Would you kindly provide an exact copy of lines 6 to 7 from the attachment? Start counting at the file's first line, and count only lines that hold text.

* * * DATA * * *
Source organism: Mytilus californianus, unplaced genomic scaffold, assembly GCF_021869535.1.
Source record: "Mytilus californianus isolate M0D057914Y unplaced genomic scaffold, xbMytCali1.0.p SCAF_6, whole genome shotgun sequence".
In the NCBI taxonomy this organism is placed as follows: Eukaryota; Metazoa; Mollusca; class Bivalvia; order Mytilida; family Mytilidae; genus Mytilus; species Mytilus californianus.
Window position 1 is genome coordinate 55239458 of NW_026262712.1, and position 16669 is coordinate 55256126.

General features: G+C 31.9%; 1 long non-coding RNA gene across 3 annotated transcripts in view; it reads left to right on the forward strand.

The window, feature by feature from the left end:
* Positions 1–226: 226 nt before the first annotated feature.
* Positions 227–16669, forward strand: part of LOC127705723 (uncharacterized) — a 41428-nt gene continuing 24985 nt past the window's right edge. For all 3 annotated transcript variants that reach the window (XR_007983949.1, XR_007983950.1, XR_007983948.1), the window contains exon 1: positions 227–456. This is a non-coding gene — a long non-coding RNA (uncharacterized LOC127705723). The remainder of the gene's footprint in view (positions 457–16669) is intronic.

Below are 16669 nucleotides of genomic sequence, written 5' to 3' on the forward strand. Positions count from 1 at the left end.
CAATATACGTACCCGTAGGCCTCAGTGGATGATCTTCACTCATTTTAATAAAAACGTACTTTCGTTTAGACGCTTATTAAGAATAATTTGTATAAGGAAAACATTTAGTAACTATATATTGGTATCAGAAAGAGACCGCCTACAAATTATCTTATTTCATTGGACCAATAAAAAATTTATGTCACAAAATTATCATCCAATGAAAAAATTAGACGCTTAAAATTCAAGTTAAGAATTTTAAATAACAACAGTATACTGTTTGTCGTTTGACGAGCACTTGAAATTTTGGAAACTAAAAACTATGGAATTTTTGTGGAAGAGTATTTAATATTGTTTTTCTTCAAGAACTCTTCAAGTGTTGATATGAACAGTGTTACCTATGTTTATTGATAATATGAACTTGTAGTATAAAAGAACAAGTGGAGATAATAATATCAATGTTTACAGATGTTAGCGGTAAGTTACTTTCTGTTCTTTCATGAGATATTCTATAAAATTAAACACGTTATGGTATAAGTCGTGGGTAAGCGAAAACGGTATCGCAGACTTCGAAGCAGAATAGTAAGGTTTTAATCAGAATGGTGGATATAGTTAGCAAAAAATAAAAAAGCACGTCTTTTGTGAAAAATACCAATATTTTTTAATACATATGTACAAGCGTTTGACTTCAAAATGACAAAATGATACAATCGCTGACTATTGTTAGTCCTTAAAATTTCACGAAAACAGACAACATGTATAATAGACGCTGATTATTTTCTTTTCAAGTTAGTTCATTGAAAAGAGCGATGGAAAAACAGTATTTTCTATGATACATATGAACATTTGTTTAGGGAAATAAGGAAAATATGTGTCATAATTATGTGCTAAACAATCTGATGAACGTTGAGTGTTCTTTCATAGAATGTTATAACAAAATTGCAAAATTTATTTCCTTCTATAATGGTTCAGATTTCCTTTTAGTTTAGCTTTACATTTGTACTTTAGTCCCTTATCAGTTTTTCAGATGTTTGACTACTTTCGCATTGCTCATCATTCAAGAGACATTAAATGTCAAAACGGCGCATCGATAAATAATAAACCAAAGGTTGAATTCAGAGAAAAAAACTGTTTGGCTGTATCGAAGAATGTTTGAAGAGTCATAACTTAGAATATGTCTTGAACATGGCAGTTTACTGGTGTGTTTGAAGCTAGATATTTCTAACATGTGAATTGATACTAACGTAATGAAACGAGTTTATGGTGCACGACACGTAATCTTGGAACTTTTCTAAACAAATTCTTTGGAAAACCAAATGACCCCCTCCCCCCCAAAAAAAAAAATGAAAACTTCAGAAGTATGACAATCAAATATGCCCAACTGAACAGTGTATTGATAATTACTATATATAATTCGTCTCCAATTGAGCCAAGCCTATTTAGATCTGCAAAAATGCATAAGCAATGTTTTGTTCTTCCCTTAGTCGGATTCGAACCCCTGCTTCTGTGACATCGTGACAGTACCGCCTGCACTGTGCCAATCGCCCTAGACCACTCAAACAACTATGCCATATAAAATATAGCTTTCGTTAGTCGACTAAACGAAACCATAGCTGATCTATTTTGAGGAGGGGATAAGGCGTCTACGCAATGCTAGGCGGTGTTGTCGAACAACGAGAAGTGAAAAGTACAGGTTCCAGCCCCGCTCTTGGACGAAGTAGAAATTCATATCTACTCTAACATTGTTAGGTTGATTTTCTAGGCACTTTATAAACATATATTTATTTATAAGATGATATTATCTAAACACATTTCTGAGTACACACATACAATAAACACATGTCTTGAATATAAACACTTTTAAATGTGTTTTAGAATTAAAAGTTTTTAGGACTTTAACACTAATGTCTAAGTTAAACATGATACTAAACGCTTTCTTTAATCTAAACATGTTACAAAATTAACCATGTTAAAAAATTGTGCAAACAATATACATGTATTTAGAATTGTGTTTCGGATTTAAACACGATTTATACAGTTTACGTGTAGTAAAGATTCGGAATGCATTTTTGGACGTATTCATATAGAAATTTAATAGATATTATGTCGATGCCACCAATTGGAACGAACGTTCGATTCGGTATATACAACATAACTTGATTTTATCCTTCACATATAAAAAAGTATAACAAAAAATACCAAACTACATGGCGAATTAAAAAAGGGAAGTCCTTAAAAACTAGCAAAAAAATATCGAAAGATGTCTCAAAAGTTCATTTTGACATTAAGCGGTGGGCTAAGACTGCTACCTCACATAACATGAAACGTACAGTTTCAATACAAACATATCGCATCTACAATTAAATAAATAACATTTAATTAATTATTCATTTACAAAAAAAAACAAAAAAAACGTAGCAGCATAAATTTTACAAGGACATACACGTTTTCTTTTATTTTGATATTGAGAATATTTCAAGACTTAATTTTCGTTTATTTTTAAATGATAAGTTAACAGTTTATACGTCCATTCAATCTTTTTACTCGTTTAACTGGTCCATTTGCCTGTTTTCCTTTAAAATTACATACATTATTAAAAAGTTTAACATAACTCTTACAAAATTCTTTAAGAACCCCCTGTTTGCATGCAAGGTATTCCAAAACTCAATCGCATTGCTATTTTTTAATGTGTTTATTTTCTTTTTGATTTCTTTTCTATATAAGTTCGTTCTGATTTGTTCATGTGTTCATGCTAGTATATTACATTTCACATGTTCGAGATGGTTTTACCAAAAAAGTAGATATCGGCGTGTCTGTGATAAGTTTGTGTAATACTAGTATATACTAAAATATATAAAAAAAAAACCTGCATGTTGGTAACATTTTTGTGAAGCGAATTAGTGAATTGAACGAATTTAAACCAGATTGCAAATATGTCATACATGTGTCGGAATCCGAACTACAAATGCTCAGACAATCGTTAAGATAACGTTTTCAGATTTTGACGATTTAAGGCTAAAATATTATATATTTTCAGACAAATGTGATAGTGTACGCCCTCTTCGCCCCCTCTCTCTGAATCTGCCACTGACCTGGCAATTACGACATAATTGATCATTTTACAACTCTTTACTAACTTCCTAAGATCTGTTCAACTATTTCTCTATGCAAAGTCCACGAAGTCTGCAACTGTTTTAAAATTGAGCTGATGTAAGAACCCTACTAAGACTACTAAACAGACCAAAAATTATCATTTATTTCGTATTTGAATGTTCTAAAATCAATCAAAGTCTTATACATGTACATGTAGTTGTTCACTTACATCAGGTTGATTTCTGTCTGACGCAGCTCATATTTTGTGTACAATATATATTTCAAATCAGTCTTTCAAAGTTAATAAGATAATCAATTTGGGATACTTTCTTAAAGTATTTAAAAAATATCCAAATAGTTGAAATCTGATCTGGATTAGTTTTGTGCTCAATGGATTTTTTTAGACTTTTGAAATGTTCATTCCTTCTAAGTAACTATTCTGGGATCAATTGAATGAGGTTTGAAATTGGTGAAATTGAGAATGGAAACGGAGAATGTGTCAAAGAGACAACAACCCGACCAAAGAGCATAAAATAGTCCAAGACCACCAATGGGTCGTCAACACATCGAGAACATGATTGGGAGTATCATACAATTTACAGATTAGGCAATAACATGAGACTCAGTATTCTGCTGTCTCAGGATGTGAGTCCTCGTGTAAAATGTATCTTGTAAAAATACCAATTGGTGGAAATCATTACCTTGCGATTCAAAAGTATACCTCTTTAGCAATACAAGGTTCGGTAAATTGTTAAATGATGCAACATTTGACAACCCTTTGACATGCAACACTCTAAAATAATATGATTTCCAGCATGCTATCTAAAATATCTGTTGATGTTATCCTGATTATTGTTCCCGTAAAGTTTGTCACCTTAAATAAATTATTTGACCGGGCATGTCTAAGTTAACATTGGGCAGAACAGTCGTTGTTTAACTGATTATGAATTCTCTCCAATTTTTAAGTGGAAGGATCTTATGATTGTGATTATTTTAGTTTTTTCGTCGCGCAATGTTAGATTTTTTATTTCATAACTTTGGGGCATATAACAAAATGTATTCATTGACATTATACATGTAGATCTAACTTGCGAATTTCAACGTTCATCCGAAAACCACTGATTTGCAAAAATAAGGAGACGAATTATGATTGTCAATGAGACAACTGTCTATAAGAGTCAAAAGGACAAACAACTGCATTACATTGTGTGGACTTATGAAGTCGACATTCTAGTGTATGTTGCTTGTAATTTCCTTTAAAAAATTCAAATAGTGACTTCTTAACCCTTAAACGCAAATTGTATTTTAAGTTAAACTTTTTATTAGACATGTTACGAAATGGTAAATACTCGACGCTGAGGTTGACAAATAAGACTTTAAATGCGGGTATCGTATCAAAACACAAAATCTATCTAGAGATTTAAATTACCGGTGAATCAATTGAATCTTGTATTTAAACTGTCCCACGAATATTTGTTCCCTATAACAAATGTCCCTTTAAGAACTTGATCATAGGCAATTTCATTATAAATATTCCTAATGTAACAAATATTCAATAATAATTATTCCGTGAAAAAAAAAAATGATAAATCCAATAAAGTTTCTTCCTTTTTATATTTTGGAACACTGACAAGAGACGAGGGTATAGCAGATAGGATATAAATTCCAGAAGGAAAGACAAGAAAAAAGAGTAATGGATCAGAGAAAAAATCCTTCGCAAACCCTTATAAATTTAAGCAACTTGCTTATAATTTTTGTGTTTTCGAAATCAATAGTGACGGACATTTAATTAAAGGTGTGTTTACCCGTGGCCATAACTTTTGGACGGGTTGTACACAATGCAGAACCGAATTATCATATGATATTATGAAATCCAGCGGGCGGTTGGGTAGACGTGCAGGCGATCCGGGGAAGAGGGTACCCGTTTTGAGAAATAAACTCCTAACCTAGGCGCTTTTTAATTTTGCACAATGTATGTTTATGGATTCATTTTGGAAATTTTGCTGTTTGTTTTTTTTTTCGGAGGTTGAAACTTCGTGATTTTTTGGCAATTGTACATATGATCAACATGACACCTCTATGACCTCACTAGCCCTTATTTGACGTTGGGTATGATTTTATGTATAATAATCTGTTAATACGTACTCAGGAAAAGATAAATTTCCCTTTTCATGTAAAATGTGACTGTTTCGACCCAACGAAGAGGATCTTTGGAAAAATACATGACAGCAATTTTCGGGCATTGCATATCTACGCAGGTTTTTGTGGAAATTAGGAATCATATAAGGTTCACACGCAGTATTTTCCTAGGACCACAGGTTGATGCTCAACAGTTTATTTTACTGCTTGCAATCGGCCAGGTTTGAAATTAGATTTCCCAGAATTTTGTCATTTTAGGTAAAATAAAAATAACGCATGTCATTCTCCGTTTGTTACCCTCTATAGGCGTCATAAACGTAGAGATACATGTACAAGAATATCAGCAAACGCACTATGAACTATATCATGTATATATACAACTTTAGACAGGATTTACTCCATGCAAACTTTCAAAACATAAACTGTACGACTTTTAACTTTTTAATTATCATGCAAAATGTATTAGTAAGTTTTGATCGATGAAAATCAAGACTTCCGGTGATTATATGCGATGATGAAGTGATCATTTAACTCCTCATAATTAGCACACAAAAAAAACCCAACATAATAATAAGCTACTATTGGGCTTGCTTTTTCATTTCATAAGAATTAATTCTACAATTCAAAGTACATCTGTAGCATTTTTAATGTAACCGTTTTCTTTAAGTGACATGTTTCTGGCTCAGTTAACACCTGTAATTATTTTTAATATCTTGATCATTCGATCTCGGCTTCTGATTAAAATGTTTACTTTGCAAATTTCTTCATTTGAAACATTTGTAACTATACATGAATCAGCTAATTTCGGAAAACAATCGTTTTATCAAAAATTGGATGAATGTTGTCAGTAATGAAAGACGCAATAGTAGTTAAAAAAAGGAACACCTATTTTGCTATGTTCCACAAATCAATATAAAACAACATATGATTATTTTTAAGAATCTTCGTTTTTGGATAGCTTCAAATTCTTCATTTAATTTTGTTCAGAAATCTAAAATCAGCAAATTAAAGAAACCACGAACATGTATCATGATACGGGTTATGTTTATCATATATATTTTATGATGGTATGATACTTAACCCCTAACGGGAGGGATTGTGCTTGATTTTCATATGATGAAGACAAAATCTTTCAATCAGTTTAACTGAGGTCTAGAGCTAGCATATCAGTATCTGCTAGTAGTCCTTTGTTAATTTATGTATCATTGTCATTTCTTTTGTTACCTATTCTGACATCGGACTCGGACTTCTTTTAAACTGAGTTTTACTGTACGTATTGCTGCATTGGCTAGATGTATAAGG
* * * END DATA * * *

The window, feature by feature from the left end:
* Positions 1–226: 226 nt before the first annotated feature.